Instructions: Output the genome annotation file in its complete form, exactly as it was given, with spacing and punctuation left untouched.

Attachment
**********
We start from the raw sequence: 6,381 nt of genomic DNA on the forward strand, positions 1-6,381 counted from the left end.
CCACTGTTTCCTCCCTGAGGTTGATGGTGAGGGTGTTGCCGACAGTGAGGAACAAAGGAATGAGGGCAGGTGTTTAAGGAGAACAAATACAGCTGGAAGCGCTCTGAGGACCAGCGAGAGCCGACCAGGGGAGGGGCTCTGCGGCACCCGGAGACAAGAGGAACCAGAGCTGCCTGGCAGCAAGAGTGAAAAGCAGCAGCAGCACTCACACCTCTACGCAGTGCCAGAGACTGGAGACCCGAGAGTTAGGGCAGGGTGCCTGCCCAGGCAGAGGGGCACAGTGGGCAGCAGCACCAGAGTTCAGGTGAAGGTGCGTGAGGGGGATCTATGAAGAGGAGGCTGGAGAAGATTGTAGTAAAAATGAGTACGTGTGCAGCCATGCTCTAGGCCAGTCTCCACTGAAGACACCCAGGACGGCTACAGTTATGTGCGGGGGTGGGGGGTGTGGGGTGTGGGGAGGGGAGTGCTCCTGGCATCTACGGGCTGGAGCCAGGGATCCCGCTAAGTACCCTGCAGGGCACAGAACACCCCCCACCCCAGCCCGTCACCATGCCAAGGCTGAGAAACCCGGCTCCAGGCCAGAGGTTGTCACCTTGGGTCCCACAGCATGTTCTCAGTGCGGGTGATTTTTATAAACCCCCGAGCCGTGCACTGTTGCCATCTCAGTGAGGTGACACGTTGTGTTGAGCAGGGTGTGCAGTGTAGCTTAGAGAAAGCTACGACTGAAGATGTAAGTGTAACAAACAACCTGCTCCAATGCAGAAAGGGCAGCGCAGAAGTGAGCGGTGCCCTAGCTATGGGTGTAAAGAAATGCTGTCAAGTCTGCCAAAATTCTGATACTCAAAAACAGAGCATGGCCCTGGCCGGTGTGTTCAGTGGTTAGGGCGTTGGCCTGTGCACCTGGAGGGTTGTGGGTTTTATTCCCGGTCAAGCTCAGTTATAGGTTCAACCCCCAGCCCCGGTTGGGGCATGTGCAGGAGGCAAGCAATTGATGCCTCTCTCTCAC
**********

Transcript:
We start from the raw sequence: 6,381 nt of genomic DNA on the forward strand, positions 1-6,381 counted from the left end.
CCACTGTTTCCTCCCTGAGGTTGATGGTGAGGGTGTTGCCGACAGTGAGGAACAAAGGAATGAGGGCAGGTGTTTAAGGAGAACAAATACAGCTGGAAGCGCTCTGAGGACCAGCGAGAGCCGACCAGGGGAGGGGCTCTGCGGCACCCGGAGACAAGAGGAACCAGAGCTGCCTGGCAGCAAGAGTGAAAAGCAGCAGCAGCACTCACACCTCTACGCAGTGCCAGAGACTGGAGACCCGAGAGTTAGGGCAGGGTGCCTGCCCAGGCAGAGGGGCACAGTGGGCAGCAGCACCAGAGTTCAGGTGAAGGTGCGTGAGGGGGATCTATGAAGAGGAGGCTGGAGAAGATTGTAGTAAAAATGAGTACGTGTGCAGCCATGCTCTAGGCCAGTCTCCACTGAAGACACCCAGGACGGCTACAGTTATGTGCGGGGGTGGGGGGTGTGGGGTGTGGGGAGGGGAGTGCTCCTGGCATCTACGGGCTGGAGCCAGGGATCCCGCTAAGTACCCTGCAGGGCACAGAACACCCCCCACCCCAGCCCGTCACCATGCCAAGGCTGAGAAACCCGGCTCCAGGCCAGAGGTTGTCACCTTGGGTCCCACAGCATGTTCTCAGTGCGGGTGATTTTTATAAACCCCCGAGCCGTGCACTGTTGCCATCTCAGTGAGGTGACACGTTGTGTTGAGCAGGGTGTGCAGTGTAGCTTAGAGAAAGCTACGACTGAAGATGTAAGTGTAACAAACAACCTGCTCCAATGCAGAAAGGGCAGCGCAGAAGTGAGCGGTGCCCTAGCTATGGGTGTAAAGAAATGCTGTCAAGTCTGCCAAAATTCTGATACTCAAAAACAGAGCATGGCCCTGGCCGGTGTGTTCAGTGGTTAGGGCGTTGGCCTGTGCACCTGGAGGGTTGTGGGTTTTATTCCCGGTCAAGCTCAGTTATAGGTTCAACCCCCAGCCCCGGTTGGGGCATGTGCAGGAGGCAAGCAATTGATGCCTCTCTCTCAC